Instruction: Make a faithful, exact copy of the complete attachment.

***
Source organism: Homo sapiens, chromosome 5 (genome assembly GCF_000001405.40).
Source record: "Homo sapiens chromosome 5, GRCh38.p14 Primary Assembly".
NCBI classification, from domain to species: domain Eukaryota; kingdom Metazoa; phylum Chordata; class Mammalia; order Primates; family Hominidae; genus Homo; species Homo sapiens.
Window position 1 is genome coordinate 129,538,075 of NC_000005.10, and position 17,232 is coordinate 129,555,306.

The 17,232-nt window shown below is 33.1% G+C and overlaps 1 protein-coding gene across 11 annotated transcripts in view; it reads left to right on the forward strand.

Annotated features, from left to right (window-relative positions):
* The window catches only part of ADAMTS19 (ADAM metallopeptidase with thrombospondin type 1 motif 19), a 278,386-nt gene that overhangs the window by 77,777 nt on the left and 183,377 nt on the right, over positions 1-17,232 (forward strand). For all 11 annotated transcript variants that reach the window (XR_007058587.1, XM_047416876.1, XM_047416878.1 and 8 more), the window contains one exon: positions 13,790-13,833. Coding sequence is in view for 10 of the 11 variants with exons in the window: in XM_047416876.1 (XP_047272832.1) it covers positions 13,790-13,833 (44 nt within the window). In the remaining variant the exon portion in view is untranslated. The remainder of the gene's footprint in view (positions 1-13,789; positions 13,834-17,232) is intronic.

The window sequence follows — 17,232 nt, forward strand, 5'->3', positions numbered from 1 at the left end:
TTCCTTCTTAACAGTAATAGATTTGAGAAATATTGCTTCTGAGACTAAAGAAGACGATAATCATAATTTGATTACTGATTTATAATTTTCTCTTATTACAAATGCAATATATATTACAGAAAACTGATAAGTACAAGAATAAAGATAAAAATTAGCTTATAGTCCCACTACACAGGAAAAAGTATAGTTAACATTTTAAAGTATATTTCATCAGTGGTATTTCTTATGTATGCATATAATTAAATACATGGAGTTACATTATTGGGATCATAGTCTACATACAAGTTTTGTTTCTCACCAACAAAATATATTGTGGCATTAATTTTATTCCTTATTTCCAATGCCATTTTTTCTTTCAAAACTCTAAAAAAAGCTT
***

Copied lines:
Source organism: Homo sapiens, chromosome 5 (genome assembly GCF_000001405.40).
Source record: "Homo sapiens chromosome 5, GRCh38.p14 Primary Assembly".
NCBI classification, from domain to species: domain Eukaryota; kingdom Metazoa; phylum Chordata; class Mammalia; order Primates; family Hominidae; genus Homo; species Homo sapiens.
Window position 1 is genome coordinate 129,538,075 of NC_000005.10, and position 17,232 is coordinate 129,555,306.

The 17,232-nt window shown below is 33.1% G+C and overlaps 1 protein-coding gene across 11 annotated transcripts in view; it reads left to right on the forward strand.

Annotated features, from left to right (window-relative positions):
* The window catches only part of ADAMTS19 (ADAM metallopeptidase with thrombospondin type 1 motif 19), a 278,386-nt gene that overhangs the window by 77,777 nt on the left and 183,377 nt on the right, over positions 1-17,232 (forward strand). For all 11 annotated transcript variants that reach the window (XR_007058587.1, XM_047416876.1, XM_047416878.1 and 8 more), the window contains one exon: positions 13,790-13,833. Coding sequence is in view for 10 of the 11 variants with exons in the window: in XM_047416876.1 (XP_047272832.1) it covers positions 13,790-13,833 (44 nt within the window). In the remaining variant the exon portion in view is untranslated. The remainder of the gene's footprint in view (positions 1-13,789; positions 13,834-17,232) is intronic.

The window sequence follows — 17,232 nt, forward strand, 5'->3', positions numbered from 1 at the left end:
TTCCTTCTTAACAGTAATAGATTTGAGAAATATTGCTTCTGAGACTAAAGAAGACGATAATCATAATTTGATTACTGATTTATAATTTTCTCTTATTACAAATGCAATATATATTACAGAAAACTGATAAGTACAAGAATAAAGATAAAAATTAGCTTATAGTCCCACTACACAGGAAAAAGTATAGTTAACATTTTAAAGTATATTTCATCAGTGGTATTTCTTATGTATGCATATAATTAAATACATGGAGTTACATTATTGGGATCATAGTCTACATACAAGTTTTGTTTCTCACCAACAAAATATATTGTGGCATTAATTTTATTCCTTATTTCCAATGCCATTTTTTCTTTCAAAACTCTAAAAAAAGCTT